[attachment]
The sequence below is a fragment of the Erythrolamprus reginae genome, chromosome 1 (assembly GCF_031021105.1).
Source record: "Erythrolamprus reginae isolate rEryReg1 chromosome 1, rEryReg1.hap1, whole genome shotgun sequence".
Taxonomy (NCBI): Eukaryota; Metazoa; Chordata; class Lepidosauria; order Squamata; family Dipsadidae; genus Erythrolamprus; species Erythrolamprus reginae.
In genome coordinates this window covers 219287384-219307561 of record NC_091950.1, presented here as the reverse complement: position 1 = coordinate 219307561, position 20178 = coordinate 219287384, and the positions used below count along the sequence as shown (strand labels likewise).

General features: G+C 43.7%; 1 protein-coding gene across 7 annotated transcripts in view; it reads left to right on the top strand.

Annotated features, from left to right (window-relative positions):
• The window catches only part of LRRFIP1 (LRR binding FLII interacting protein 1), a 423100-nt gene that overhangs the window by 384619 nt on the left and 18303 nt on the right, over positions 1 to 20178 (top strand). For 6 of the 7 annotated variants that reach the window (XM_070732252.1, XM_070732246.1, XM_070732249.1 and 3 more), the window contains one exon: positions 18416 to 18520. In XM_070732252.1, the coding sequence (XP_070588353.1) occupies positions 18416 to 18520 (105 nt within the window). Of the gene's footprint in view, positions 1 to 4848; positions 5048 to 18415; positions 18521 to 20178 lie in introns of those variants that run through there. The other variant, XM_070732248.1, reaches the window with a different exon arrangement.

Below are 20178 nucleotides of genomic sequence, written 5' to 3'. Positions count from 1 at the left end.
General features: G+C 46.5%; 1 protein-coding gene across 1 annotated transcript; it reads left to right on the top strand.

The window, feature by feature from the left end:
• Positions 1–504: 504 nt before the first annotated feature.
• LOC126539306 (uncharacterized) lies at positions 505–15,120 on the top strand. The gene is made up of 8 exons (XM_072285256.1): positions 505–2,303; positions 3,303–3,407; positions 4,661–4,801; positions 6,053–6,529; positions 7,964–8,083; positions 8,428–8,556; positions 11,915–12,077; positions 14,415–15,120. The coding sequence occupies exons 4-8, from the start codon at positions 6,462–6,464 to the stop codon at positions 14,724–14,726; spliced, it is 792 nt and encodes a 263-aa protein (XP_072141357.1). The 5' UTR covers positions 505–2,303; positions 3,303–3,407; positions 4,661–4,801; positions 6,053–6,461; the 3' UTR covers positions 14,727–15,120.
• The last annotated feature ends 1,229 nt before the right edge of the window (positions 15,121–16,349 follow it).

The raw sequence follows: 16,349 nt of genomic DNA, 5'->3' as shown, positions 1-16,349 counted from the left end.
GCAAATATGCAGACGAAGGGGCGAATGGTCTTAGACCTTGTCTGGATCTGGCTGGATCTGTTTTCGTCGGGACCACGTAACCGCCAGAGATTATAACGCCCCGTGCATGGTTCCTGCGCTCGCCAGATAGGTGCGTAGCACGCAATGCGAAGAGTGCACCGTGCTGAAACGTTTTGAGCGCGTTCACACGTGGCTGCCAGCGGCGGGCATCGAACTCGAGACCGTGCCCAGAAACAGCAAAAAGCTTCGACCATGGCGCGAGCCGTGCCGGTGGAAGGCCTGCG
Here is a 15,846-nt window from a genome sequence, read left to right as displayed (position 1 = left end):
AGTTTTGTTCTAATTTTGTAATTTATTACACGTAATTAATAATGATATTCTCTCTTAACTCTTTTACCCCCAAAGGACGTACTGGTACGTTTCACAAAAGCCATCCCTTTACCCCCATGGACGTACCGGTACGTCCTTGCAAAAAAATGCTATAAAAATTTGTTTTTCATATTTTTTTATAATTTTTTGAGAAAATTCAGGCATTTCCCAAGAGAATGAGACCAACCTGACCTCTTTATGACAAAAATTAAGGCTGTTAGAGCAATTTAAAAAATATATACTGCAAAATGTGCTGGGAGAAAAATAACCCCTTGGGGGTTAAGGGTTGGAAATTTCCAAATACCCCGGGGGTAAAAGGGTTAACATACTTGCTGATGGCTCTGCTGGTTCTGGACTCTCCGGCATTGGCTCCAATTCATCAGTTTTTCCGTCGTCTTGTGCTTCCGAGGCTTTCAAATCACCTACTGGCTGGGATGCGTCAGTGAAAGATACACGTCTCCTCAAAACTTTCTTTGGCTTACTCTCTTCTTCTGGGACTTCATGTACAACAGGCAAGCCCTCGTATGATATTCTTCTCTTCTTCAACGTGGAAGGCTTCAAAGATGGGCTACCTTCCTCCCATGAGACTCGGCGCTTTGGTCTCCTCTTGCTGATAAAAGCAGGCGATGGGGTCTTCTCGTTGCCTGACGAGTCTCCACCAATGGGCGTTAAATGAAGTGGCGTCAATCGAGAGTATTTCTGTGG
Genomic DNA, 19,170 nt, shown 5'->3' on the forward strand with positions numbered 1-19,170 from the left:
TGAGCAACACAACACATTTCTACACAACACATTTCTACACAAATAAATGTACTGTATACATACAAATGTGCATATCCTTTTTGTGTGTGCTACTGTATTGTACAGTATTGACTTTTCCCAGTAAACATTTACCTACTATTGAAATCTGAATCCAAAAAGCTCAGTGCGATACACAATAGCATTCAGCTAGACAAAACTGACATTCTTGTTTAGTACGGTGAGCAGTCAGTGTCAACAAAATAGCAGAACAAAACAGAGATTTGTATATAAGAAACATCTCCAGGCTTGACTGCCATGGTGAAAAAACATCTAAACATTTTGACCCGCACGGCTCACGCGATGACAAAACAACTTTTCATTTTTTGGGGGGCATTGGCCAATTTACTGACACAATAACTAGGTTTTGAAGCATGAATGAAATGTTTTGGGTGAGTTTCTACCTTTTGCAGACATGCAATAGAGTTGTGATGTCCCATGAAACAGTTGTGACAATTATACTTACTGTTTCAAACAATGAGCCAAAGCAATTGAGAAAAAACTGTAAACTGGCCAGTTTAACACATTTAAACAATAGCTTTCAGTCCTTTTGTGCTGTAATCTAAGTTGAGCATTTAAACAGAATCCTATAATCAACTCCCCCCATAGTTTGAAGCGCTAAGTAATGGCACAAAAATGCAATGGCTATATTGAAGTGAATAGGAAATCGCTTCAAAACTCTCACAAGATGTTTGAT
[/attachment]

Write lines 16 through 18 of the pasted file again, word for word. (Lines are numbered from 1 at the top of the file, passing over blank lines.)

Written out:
Here is a 15,846-nt window from a genome sequence, read left to right as displayed (position 1 = left end):
AGTTTTGTTCTAATTTTGTAATTTATTACACGTAATTAATAATGATATTCTCTCTTAACTCTTTTACCCCCAAAGGACGTACTGGTACGTTTCACAAAAGCCATCCCTTTACCCCCATGGACGTACCGGTACGTCCTTGCAAAAAAATGCTATAAAAATTTGTTTTTCATATTTTTTTATAATTTTTTGAGAAAATTCAGGCATTTCCCAAGAGAATGAGACCAACCTGACCTCTTTATGACAAAAATTAAGGCTGTTAGAGCAATTTAAAAAATATATACTGCAAAATGTGCTGGGAGAAAAATAACCCCTTGGGGGTTAAGGGTTGGAAATTTCCAAATACCCCGGGGGTAAAAGGGTTAACATACTTGCTGATGGCTCTGCTGGTTCTGGACTCTCCGGCATTGGCTCCAATTCATCAGTTTTTCCGTCGTCTTGTGCTTCCGAGGCTTTCAAATCACCTACTGGCTGGGATGCGTCAGTGAAAGATACACGTCTCCTCAAAACTTTCTTTGGCTTACTCTCTTCTTCTGGGACTTCATGTACAACAGGCAAGCCCTCGTATGATATTCTTCTCTTCTTCAACGTGGAAGGCTTCAAAGATGGGCTACCTTCCTCCCATGAGACTCGGCGCTTTGGTCTCCTCTTGCTGATAAAAGCAGGCGATGGGGTCTTCTCGTTGCCTGACGAGTCTCCACCAATGGGCGTTAAATGAAGTGGCGTCAATCGAGAGTATTTCTGTGG
Genomic DNA, 19,170 nt, shown 5'->3' on the forward strand with positions numbered 1-19,170 from the left: